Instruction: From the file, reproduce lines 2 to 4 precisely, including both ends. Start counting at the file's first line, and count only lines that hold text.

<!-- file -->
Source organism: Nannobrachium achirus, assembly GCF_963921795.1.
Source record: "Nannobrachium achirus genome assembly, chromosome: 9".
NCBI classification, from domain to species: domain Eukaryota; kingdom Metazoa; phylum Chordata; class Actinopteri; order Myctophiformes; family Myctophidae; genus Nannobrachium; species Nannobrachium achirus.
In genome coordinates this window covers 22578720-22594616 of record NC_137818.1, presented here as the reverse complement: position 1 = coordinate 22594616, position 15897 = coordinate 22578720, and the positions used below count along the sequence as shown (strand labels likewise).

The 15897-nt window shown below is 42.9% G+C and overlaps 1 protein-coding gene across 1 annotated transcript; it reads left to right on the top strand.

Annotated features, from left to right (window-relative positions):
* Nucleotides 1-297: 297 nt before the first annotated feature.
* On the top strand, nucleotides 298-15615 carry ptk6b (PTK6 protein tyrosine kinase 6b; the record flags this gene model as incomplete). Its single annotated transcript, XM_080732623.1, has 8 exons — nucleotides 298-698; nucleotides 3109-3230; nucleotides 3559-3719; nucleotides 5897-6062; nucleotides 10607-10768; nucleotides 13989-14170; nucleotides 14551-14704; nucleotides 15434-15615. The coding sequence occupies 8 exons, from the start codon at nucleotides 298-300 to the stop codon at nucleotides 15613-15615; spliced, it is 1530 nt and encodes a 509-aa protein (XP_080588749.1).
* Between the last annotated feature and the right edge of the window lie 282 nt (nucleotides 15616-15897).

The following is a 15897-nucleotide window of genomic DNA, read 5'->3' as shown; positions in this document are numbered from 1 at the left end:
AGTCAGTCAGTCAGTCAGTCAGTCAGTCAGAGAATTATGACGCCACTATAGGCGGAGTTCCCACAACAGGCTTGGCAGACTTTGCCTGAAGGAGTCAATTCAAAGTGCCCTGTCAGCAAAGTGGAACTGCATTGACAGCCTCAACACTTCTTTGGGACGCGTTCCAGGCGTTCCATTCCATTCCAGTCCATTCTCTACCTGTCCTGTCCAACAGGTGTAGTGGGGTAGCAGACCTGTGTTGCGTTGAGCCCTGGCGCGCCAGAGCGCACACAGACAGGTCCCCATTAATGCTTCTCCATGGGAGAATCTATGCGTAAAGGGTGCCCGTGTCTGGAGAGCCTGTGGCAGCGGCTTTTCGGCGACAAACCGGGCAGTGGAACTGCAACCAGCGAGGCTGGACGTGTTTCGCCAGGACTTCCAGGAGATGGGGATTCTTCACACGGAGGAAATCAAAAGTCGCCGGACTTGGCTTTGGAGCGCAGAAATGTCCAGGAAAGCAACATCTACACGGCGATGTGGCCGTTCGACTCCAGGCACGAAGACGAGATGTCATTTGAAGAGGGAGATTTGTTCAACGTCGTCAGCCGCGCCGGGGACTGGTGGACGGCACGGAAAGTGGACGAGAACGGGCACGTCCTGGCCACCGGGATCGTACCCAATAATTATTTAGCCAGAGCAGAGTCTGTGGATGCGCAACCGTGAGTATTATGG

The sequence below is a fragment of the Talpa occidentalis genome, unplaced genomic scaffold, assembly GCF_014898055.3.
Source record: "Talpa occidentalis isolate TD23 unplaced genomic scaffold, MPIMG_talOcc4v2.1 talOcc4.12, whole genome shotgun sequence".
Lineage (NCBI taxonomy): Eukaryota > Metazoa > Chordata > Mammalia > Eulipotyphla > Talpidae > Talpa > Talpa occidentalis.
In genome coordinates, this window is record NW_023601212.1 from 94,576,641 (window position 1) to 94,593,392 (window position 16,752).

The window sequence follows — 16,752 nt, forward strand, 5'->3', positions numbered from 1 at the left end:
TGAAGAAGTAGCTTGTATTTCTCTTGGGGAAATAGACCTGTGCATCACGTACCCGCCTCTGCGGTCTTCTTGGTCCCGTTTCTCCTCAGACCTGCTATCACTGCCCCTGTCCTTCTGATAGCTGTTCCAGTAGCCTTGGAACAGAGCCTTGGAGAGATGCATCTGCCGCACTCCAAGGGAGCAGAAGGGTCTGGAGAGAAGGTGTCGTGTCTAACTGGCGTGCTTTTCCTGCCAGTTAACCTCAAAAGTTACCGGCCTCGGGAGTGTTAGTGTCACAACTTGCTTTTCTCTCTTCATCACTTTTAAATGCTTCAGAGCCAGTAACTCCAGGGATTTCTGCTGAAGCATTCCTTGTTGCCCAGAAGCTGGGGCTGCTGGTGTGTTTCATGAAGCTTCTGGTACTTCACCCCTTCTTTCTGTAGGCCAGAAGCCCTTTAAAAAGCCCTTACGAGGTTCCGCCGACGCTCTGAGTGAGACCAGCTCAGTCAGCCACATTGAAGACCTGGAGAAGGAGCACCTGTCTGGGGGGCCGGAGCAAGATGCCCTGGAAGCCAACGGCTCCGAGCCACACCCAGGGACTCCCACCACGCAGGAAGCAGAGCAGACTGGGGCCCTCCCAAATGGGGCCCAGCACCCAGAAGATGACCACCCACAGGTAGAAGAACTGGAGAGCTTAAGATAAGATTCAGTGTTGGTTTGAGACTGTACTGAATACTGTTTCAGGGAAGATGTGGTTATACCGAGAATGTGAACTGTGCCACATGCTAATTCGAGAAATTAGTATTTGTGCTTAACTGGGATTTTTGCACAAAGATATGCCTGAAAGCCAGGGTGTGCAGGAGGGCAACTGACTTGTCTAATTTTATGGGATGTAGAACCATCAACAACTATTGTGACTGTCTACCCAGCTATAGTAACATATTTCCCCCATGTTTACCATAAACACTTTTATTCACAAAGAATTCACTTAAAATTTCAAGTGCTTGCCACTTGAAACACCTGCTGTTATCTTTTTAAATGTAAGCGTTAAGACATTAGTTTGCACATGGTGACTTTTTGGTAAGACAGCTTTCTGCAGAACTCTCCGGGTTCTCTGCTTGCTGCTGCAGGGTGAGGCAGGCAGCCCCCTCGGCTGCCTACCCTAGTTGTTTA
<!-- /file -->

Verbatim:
Source record: "Nannobrachium achirus genome assembly, chromosome: 9".
NCBI classification, from domain to species: domain Eukaryota; kingdom Metazoa; phylum Chordata; class Actinopteri; order Myctophiformes; family Myctophidae; genus Nannobrachium; species Nannobrachium achirus.
In genome coordinates this window covers 22578720-22594616 of record NC_137818.1, presented here as the reverse complement: position 1 = coordinate 22594616, position 15897 = coordinate 22578720, and the positions used below count along the sequence as shown (strand labels likewise).